Tuesday, March 5, 2013

Colesville Rd.

The house in Silver Spring, a suburb outside of Washington, DC, was a large, white brick structure.  The house-front faced a busy Colesville Rd. My dad would walk out to the bus stop in front of our house each day and catch a ride to work.

The driveway in the back of the house was reached by an access road of some sort.  I remember the garage connected to the house.  My sister was older by the time we moved in, old enough to cry whenever her mother left the house without her.  On those occasions when it was necessary to leave Jeen at home we would hatch an escape plan.  We never left the room together, often I would run out ahead of my mom right through that garage and climb into our waiting Ford Fairlane. Mom would run out behind me and we'd take off as the cries of an unhappy baby filled the air.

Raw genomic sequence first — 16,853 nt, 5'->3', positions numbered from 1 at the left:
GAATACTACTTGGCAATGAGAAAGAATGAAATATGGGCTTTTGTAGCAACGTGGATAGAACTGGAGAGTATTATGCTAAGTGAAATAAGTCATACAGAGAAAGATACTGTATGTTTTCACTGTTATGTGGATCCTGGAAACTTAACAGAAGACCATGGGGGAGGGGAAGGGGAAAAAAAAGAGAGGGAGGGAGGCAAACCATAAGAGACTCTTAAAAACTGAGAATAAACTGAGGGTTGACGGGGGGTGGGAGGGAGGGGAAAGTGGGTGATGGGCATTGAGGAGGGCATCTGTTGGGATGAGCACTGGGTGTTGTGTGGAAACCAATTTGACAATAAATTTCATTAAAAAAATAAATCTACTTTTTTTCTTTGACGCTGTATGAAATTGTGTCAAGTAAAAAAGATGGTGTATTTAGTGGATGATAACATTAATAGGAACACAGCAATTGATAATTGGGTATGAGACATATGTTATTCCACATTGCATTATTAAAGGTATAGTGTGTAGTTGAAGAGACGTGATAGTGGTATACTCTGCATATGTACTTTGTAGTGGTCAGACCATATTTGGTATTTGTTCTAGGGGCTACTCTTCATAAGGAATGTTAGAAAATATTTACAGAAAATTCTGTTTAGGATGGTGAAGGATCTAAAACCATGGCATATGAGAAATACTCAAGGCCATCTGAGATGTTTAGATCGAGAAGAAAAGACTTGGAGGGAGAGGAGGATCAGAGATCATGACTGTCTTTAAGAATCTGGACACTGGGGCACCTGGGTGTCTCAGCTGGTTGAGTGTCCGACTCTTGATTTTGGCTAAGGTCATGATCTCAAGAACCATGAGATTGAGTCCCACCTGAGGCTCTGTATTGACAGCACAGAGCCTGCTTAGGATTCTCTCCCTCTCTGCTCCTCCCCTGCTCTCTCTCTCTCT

I went to Sligo Creek Elementary School down the road.  Kindergarten was a half-day thing back then.  My kindergarten teacher, Mrs. Graham, was always kind- even when I told her the class praying mantis had died at my house over the weekend.  Kindergarten was more fun than learning but I learned a whole bunch that year just the same.

I learned it hurts to break your arm, that if you sit behind the kitchen door and eat a bottle of baby aspirin the doctors at the hospital pump you stomach.  I learned pumping your stomach is the same as making you throw up.  I spent hours on the side patio trying to learn my phone number and finally did.  I met my neighbor, Mrs. Cowger, and learned about making friends.  Her son taught me how to color inside the lines.

While living in the big house on Colesville Rd., I also learned that it was possible to fly to and even walk on the moon.  I saw it for myself on our black and white TV.

We didn't stay in Silver Spring for long- only for about one year.  By the time I started 1st grade I was back in the Baltimore area.

1 comment:

  1. I love the way you led with the particulars of time and place....and then shared what you learned - the vastness of the world that opened up for you, that year you lived in Silver Springs. Beautifully crafted slice,